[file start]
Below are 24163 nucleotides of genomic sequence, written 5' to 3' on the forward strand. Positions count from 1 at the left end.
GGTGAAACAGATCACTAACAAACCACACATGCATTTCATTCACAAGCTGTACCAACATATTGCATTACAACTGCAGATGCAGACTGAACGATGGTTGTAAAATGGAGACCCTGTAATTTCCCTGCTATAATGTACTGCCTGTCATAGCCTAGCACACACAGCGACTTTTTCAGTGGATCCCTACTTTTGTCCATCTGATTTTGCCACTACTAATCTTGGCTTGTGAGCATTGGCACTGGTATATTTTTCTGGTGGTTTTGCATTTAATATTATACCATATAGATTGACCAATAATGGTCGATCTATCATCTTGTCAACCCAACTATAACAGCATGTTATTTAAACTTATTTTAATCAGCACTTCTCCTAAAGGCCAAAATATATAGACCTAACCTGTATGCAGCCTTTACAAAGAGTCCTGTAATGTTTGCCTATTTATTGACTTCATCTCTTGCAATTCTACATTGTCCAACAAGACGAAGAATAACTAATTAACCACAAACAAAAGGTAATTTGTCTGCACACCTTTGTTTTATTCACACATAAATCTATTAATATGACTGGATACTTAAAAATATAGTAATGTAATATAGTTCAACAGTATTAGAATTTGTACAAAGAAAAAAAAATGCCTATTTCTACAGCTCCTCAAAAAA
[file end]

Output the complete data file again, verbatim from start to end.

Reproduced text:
Below are 24163 nucleotides of genomic sequence, written 5' to 3' on the forward strand. Positions count from 1 at the left end.
GGTGAAACAGATCACTAACAAACCACACATGCATTTCATTCACAAGCTGTACCAACATATTGCATTACAACTGCAGATGCAGACTGAACGATGGTTGTAAAATGGAGACCCTGTAATTTCCCTGCTATAATGTACTGCCTGTCATAGCCTAGCACACACAGCGACTTTTTCAGTGGATCCCTACTTTTGTCCATCTGATTTTGCCACTACTAATCTTGGCTTGTGAGCATTGGCACTGGTATATTTTTCTGGTGGTTTTGCATTTAATATTATACCATATAGATTGACCAATAATGGTCGATCTATCATCTTGTCAACCCAACTATAACAGCATGTTATTTAAACTTATTTTAATCAGCACTTCTCCTAAAGGCCAAAATATATAGACCTAACCTGTATGCAGCCTTTACAAAGAGTCCTGTAATGTTTGCCTATTTATTGACTTCATCTCTTGCAATTCTACATTGTCCAACAAGACGAAGAATAACTAATTAACCACAAACAAAAGGTAATTTGTCTGCACACCTTTGTTTTATTCACACATAAATCTATTAATATGACTGGATACTTAAAAATATAGTAATGTAATATAGTTCAACAGTATTAGAATTTGTACAAAGAAAAAAAAATGCCTATTTCTACAGCTCCTCAAAAAA